If one can designate these two responses to the violence of truth, the Nietzschean and the Levinasian, as escalation and disarmament, than there is a third exit, which needs to be considered. This is represented in the work of Habermas, and those who turn towards him as the best hope for a continuation of the Enlightenment tradition of critique which sees truth as the antagonist of war. Habermas espouses a version of the consensus theory of truth, the theory that truth comes about, not when statements correspond to the way things are in the world, but when consensus can be reached. But not just any old consensus of course. Truth can only be assumed when a maximal number of discursive participants, acting in good faith, and in conditions purged of every kind of disadvantage or discursive duress, come to agreement. Under these conditions, nothing can get in the way of good reasons, and the `unforced force of the better argument’ can be expected to emerge. It is in this respect that Habermas’s theory restores the ancient link between `the truth of statements’ and `the intention of the good and true life’. Technically, the absolute truth of unlimited consensus can only be expected to appear with the removal of all relations of domination. Truth equals peace and justice, which is not quite the same thing as claiming that truth necessarily leads to truth and justice, of course. Habermas also seems to acknowledge the link between truth and force, however, the fact, as one might say, that truth has teeth, or comes armed. Under conditions of maximal freedom and absence of discursive constraints, the `unforced force of the better argument’ can be liberated. Unlike Foucault and the Nietzschean tradition that Foucault brings to a contemporary climax, however, Habermas sees the force of truth as residing in itself alone, rather than in its associated effects. If the force of truth transcends use and advantage – the whole domain that Habermas calls the strategic – it is not only subject to no kind of forcing itself, it is also unforcing – it forces itself upon us as the necessity of our freedom, not as a harsh or punitive constraining of freedom. We can say, therefore, that, in contrast both to truth as Nietzschean arms-race, and truth as Levinasian disarmament, Habermas proposes a view of truth as a kind of just war: neither denying the force of force at work in the deliberation of truth, nor allowing it full rein. Habermas therefore seems to allow the possibility of a kind of passage through force in order to escape it.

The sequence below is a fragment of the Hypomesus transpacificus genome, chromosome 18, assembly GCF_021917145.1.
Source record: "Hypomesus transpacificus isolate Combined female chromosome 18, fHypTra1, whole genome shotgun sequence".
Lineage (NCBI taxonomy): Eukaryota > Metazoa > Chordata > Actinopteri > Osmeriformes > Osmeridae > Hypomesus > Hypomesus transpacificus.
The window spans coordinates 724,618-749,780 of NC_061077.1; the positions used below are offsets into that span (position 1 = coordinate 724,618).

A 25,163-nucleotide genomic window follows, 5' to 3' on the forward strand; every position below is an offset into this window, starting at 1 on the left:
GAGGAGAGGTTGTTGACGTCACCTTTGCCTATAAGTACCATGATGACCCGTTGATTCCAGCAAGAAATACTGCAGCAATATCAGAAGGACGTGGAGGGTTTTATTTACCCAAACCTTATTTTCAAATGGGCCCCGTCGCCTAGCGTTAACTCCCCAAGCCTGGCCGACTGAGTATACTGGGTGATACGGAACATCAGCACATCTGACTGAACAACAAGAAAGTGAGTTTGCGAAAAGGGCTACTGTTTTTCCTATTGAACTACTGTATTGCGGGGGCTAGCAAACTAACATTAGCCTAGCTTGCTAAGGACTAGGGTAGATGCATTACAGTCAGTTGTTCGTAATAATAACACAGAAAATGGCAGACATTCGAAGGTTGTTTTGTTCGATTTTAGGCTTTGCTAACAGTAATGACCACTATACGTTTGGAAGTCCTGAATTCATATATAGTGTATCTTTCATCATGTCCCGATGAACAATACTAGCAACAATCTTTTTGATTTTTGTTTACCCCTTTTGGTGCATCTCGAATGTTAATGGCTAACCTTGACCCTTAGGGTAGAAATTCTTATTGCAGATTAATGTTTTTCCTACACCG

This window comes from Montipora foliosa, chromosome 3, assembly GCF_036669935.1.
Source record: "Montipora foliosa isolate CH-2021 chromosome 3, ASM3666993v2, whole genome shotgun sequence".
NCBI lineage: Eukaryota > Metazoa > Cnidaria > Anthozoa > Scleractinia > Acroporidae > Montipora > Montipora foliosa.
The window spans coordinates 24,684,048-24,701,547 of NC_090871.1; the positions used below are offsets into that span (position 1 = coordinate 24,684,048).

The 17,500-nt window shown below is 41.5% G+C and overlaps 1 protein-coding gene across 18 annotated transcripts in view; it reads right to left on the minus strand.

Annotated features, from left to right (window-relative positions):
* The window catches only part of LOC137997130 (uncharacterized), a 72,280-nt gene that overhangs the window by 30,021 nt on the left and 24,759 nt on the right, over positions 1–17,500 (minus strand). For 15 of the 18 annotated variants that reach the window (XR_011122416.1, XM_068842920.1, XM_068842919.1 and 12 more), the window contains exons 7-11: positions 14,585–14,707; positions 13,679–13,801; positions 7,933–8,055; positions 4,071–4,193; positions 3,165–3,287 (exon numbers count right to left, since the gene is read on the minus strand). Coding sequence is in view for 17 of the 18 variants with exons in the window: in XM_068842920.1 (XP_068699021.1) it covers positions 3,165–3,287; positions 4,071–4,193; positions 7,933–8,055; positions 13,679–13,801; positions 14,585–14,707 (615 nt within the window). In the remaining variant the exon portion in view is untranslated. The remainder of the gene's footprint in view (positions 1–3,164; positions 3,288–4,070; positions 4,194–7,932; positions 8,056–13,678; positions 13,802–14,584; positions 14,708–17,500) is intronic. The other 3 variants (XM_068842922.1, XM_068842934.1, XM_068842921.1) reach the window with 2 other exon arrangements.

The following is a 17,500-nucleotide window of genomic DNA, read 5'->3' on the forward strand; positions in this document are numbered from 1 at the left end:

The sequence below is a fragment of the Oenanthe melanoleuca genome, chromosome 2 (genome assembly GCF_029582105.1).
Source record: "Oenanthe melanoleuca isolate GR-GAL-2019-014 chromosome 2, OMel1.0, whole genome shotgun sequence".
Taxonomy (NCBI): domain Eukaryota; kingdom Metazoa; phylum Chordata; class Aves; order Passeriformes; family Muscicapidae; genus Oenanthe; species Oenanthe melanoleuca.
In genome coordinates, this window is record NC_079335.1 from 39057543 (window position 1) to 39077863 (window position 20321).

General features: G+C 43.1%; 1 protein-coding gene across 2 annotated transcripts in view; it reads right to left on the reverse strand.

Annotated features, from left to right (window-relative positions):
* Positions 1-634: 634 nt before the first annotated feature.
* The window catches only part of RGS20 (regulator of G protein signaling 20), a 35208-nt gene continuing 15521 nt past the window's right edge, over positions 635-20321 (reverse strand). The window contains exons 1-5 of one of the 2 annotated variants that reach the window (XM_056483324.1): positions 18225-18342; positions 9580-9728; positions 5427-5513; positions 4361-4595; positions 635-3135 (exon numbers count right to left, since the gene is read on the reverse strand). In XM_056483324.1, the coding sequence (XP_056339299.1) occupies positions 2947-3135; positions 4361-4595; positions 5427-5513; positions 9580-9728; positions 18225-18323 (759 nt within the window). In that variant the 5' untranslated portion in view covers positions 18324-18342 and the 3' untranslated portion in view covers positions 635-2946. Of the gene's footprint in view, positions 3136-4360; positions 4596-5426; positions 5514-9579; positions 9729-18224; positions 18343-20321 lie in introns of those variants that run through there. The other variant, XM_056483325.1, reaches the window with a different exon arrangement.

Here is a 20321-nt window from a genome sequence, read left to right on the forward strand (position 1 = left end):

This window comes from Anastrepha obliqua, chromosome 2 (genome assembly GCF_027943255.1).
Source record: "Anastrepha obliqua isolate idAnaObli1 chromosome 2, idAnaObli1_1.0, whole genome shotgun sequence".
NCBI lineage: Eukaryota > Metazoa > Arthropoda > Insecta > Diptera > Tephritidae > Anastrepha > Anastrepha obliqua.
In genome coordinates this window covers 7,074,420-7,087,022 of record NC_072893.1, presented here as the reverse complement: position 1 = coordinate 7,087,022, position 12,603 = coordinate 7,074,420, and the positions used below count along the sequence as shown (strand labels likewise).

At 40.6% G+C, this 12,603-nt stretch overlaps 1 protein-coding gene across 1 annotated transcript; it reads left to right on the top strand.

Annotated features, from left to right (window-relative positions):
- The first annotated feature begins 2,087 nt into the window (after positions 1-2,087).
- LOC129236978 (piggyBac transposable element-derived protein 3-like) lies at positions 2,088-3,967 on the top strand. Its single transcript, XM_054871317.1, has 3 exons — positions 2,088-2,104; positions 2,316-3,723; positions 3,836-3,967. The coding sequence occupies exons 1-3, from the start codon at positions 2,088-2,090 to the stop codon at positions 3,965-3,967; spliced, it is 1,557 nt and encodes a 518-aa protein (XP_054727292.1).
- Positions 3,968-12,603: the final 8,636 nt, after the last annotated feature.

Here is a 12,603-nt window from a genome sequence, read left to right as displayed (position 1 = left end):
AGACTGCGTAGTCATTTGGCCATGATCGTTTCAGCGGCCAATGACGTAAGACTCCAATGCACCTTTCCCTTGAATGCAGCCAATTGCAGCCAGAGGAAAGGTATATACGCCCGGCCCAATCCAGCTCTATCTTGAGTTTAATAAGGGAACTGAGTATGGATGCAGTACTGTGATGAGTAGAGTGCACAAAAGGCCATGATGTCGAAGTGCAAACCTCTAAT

A postmodern objection to this view, of course, is that, pending the realisation of such ideal conditions, the assumption of truth is itself insufficiently protected from the exercise of violence, especially the violent dominion of one category of statement, and those who claim to speak in its name, over others. Rather than making cause with Habermas or with his detractors, I would propose that we should resist all the options that propose to deliver us sole and whole out of the violence of truth. My argument would be that what is wrong with the different exits from the problem of truth’s belligerence is precisely that they are governed by the desire for exit.